Over the years, these stakeholders argued that the logic behind the ratings was difficult to understand due to, among other things, the use of latent variable modeling to combine and weigh multiple different quality measures. Critics said this approach made the scale unpredictable and a poor tool for measuring change from year to year.

“What we found initially were some challenges with the approach that left our members and hospital administrators wondering how they can use this [to] really drive performance improvement and change,” Godsey said. “When the star ratings were announced, [hospitals] would spend the majority of that initial release not really identifying, ‘here’s where we need to improve.’ They were instead focused on, ‘this is what’s gone on with the methodology,’ and trying to understand and dissect and make sense of how that methodology was impacting their score.”

CMS aims for simplicity

Last summer CMS said that it would be overhauling its calculations with a new, less complex system that could be “easily understood by [providers’] organization, explained to patients and used to identify areas for quality improvement.”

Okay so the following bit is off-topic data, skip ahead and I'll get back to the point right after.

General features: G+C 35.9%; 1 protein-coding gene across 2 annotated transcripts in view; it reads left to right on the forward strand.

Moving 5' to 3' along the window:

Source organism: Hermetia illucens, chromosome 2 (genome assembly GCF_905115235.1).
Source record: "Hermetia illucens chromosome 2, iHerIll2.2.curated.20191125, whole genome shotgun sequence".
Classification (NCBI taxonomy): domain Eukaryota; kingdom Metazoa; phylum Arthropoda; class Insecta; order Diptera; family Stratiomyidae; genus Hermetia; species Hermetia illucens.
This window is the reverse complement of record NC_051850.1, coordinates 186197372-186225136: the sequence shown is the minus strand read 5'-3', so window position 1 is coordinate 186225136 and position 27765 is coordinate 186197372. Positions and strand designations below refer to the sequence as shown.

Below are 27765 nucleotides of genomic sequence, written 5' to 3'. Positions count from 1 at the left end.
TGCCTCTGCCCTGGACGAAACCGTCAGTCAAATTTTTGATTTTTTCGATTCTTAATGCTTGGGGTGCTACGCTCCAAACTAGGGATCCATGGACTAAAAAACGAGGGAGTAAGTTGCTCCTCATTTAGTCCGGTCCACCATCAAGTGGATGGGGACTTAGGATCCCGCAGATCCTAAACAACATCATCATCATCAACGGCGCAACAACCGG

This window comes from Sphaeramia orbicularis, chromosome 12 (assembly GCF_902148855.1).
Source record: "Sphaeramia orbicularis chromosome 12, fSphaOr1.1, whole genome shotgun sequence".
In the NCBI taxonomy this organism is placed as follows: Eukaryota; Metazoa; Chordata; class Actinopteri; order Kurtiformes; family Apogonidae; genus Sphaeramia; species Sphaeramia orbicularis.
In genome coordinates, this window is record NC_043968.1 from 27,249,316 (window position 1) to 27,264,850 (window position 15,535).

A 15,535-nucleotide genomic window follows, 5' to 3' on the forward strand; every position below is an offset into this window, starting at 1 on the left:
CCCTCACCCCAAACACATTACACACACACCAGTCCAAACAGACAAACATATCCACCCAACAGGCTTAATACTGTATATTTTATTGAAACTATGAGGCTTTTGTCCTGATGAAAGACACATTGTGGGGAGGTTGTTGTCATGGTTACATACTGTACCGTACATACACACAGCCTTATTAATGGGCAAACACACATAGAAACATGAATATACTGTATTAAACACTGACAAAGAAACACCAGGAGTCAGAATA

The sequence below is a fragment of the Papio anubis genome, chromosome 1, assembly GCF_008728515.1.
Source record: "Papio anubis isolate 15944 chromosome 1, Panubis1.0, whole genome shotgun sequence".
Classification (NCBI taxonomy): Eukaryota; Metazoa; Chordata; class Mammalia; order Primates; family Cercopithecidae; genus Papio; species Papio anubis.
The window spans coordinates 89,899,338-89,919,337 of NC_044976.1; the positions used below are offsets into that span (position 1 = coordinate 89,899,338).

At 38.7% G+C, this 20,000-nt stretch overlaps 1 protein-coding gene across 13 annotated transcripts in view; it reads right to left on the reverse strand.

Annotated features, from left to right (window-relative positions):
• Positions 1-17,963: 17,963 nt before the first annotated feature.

The new approach instead reduced the total number of quality measures and groups them into five categories (mortality, safety, readmission, patient experience and timely and effective care) with weighting clearly posted on the agency’s methodology page.   

Stakeholders like the American Hospital Association (AHA) and America’s Essential Hospitals tentatively praised the changes when they were announced last summer, and by and large maintained that stance when reviewing the first release.

“[This week’s] star ratings update is an improvement that will likely make the ratings more useful for both patients and hospitals,” the AHA said in a statement.

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“For example, we are pleased that CMS is now calculating hospital performance by simple averages, rather than using a previously flawed approach. In addition, we appreciate that CMS reorganized some of the measures so individual topics wouldn’t carry an undue amount of weight in the determination of star ratings. These changes have made the star ratings easier to interpret, more insightful for hospitals working to improve their quality of care and more balanced in favor of high-priority topics, like infections,” the organization said.